Everyone expected home sales to fall once the federal homebuyer tax credit ran out at the end of April, but nobody foresaw a plunge as drastic as May’s sales – a 30% fall of signed sales contracts. According to the National Association of Realtors (NAR), the pending home sales index has been increasing steadily but topped out at 110.9 in April 2010. The index dropped to 77.6 this month, its lowest level since the initiation of the index in 2001.
first tuesday take: The federal homebuyer tax credit has been borrowing from one hand to give to another, and the economy has not had near enough job creation stimulus to deliver buyers to pick up where the subsidy leaves off. Tax credits function as a bridge to span the gap between the sudden recessionary downturn in sales and the recovery which brings with it an upturn in sales, but the subsidy has become a bridge to nowhere.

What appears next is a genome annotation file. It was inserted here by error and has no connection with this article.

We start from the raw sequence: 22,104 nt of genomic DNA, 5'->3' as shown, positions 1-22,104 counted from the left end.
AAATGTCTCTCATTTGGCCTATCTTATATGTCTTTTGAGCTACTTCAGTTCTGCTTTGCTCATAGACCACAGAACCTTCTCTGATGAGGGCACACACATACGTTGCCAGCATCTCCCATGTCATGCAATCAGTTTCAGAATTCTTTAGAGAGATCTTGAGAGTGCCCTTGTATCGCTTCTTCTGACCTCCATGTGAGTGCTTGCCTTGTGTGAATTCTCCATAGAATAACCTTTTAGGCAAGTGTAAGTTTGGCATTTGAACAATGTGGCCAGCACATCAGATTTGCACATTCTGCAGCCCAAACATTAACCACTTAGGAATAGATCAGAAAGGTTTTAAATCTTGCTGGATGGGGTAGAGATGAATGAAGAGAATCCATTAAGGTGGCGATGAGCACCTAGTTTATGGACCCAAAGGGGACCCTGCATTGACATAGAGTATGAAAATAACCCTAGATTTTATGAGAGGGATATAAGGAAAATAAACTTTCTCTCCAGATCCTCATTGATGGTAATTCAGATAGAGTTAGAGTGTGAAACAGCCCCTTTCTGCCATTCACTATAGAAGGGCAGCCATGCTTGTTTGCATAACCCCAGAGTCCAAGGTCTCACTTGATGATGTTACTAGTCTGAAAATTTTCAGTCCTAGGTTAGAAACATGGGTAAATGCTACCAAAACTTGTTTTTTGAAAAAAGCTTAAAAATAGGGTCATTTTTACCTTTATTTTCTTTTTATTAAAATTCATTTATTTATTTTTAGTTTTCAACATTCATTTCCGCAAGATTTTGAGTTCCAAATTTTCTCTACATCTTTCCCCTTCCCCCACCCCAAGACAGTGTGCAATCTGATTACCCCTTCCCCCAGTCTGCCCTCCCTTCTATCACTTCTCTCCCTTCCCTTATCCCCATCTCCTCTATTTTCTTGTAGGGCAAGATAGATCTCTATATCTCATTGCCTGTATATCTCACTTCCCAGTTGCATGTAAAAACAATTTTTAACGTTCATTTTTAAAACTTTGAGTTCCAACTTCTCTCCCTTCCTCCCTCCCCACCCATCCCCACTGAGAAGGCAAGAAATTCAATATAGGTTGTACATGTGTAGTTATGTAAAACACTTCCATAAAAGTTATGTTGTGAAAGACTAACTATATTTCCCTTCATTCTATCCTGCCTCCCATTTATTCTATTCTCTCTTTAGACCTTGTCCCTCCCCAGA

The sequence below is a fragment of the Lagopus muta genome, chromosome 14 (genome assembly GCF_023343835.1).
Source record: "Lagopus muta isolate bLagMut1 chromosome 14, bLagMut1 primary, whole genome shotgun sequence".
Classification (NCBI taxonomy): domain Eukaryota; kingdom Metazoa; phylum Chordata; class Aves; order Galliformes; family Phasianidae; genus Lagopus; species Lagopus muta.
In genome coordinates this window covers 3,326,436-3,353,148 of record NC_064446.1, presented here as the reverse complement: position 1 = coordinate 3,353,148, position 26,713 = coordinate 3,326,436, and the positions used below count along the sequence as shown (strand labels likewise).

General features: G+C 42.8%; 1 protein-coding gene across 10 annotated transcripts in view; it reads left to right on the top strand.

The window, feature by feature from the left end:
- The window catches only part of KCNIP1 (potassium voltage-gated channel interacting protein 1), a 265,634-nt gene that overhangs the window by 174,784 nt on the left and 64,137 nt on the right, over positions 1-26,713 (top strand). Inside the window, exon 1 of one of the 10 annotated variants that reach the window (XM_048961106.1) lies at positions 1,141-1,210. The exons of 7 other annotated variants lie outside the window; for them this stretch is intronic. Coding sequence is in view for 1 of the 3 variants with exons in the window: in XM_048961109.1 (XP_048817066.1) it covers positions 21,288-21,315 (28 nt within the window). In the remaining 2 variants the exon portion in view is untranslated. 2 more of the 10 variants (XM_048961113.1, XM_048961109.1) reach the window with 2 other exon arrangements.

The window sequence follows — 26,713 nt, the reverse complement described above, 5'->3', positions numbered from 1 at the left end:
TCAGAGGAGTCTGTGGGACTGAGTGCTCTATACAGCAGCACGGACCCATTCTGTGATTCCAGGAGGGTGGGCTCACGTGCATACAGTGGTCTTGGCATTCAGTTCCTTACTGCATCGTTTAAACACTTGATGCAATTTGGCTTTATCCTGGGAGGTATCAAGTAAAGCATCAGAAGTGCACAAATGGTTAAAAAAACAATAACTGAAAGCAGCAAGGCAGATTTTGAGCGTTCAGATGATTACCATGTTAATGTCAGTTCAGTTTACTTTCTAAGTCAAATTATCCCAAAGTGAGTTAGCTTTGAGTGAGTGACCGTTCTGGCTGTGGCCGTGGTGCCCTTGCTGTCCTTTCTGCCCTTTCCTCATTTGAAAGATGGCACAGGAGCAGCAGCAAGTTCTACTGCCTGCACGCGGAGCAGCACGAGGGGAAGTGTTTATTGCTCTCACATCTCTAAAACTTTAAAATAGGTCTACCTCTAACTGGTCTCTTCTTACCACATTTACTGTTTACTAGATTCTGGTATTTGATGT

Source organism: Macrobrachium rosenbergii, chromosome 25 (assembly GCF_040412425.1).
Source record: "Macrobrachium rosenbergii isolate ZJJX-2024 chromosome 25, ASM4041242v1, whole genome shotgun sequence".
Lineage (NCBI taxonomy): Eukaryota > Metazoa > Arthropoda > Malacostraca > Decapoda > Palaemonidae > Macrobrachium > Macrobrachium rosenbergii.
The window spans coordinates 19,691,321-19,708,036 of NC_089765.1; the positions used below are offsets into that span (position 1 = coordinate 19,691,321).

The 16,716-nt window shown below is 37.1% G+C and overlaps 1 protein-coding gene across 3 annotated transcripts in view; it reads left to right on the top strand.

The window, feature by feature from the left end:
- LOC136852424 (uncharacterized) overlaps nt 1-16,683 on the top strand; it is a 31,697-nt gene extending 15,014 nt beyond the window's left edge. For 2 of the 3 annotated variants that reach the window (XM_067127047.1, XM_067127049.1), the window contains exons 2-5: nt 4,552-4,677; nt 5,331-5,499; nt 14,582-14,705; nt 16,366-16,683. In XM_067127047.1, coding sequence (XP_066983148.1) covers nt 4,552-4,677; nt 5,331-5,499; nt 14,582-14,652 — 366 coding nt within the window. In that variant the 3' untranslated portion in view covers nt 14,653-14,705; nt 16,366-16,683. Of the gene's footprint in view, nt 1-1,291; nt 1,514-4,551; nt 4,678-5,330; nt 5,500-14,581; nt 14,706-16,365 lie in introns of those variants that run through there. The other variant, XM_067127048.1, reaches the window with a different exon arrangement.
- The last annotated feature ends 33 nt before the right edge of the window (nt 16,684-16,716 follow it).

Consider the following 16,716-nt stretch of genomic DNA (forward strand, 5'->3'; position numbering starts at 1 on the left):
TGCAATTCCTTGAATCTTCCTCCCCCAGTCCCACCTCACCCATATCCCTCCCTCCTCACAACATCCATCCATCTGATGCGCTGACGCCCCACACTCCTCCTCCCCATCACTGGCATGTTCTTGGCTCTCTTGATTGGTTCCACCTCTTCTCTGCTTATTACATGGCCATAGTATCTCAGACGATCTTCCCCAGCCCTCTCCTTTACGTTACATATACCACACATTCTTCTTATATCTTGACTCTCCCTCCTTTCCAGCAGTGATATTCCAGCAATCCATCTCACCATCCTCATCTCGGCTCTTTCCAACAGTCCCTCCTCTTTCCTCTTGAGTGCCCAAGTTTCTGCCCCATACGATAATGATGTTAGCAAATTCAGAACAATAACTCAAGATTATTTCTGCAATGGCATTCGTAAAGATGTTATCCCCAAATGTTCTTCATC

Worse yet, those who would have purchased a home during the next few months instead purchased earlier when they got $8,000 back in a tax reduction. Even now that the tax credit has been extended to September 30, 2010, for homebuyers already under contract, California is simply postponing the inevitable moment when it will have to reap what has been sown: several months of gut-wrenchingly low home sales after the credit ultimately expires. [For more information on the Federal homebuyer tax credit extension, see the July 2010 first tuesday Legislative Watch.]
Home sales will only increase when jobs increase. How many of the newly employed are going to want to purchase a new home so soon after spending months barely scraping by? Everyone is saving more while building up cash reserves in the process. While more savings are not what the economy presently needs, savings will provide the required down payments for the conventional loans homebuyers will need to purchase homes in the future.
Further, optimism among brokers and agents is crucial for the real estate market’s recovery. Realistically, however, a full recovery of property sales will take years. The good news: those financially able can take advantage of lower home prices and extremely favorable mortgage interest rates — the two most important deciding factors for purchasing a home.
Re: “Pending home sales ‘fell off a cliff'” from CNNMoney.com